Tokyo sees more than 130 new coronavirus cases, highest jump in one day

There has been a growing call on the central government to call for a “state of emergency.” (File/AFP)
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Updated 05 April 2020

Tokyo sees more than 130 new coronavirus cases, highest jump in one day

  • Tokyo’s metropolitan government has strongly urged people to stay at home
  • Japan has so far been spared the kind of explosive surge seen in Europe

TOKYO: More than 130 people were newly infected with the novel coronavirus in Tokyo, Japan’s NHK public broadcaster reported on Sunday, citing officials from the metropolitan government.
It was the highest daily jump in confirmed cases so far, bringing the number of positive cases in the capital to more than 1,000, NHK said.
Tokyo’s metropolitan government has strongly urged people to stay at home as the city of 13 million has seen an uptick in the number of cases in recent days.
Governor Yuriko Koike appeared on a morning news program on Sunday and repeated her call to residents to avoid unnecessary outings, saying that “lives were at stake.”
Global cases of the new coronavirus have shot past 1 million with more than 64,000 fatalities. Japan has so far been spared the kind of explosive surge seen in Europe, the United States and elsewhere, with some 3,000 cases and 73 deaths as of Friday.
In light of the increase in confirmed COVID-19 cases in Tokyo, there has been a growing call on the central government to call for a “state of emergency,” which unlike in other countries, comes with limited enforcement power in Japan.


US bans Pakistan’s PIA over pilot license scandal

Updated 10 July 2020

US bans Pakistan’s PIA over pilot license scandal

  • Follows a similar move by European Union aviation regulators to bar the state-run carrier for six months

KARACHI: The United States has banned Pakistan International Airlines from operating chartered flights to the country, the airline said, after it announced nearly 150 pilots would be grounded over fake or dubious licenses.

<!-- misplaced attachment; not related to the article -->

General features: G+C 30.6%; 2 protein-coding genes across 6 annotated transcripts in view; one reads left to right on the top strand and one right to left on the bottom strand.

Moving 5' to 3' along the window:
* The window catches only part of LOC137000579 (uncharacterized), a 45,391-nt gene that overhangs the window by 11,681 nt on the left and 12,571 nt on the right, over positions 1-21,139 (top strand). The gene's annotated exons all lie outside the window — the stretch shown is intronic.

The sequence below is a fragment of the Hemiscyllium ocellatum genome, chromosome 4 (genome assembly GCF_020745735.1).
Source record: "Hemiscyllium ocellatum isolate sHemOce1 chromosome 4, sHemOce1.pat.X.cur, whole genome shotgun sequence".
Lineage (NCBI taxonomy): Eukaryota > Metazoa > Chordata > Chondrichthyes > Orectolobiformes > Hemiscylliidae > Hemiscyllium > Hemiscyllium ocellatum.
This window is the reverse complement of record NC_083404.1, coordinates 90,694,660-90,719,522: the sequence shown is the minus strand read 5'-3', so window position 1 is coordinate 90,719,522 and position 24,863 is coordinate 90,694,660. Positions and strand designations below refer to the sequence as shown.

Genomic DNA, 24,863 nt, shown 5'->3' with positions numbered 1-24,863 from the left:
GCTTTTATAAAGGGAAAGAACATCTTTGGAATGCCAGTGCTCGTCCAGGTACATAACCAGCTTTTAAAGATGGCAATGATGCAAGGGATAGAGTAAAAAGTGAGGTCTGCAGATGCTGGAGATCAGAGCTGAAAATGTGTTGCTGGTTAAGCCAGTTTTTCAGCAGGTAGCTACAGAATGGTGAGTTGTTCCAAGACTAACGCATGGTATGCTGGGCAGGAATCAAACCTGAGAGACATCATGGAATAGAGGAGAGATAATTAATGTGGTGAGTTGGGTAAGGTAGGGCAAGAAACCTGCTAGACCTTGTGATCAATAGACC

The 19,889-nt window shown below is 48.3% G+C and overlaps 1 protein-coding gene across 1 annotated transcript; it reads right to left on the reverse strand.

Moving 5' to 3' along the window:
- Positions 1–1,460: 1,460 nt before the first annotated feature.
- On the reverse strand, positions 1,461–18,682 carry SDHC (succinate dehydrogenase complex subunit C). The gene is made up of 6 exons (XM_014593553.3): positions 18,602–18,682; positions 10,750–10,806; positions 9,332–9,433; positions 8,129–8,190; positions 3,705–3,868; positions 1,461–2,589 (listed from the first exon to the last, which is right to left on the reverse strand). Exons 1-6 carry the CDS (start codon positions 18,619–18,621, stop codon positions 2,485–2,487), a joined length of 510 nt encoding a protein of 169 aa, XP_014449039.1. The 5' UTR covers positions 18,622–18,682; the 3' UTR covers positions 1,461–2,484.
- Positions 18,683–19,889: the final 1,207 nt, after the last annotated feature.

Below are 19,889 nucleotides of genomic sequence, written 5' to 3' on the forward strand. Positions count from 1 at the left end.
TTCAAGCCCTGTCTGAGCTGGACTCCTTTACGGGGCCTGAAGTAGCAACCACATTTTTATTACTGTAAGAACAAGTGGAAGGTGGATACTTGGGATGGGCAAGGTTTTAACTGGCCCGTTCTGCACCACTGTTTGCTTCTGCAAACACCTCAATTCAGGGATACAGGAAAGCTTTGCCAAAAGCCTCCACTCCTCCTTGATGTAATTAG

It follows a similar move by European Union aviation regulators to bar the state-run carrier for six months.
PIA said in a statement that the Federal Aviation Authority in the US had revoked approval for the airline due to “recent events identified by the Pakistan Civil Aviation Authority that are of serious concern to aviation safety.”
Pakistan’s aviation minister revealed in June that a government review had found around 260 of the country’s 860 active pilots hold fake licenses or cheated on exams.
PIA at the time said it would immediately ground about a third of its 434 pilots, just weeks after one of its planes crashed in Karachi killing 98 people — an accident blamed on pilot error.
So far 17 pilots have been fired in the first phase of its investigation, a PIA spokesman said.
The airline had suspended its commercial operations to the US in 2017 after booking financial losses on the route.
But in April the US Department of Transport granted it special permission to operate chartered flights for one year, largely to bring back stranded Pakistanis during the coronavirus lockdown.
Until the 1970s, Pakistan’s largest airline was considered a top regional carrier but its reputation plummeted amid chronic mismanagement, frequent cancelations and financial struggles.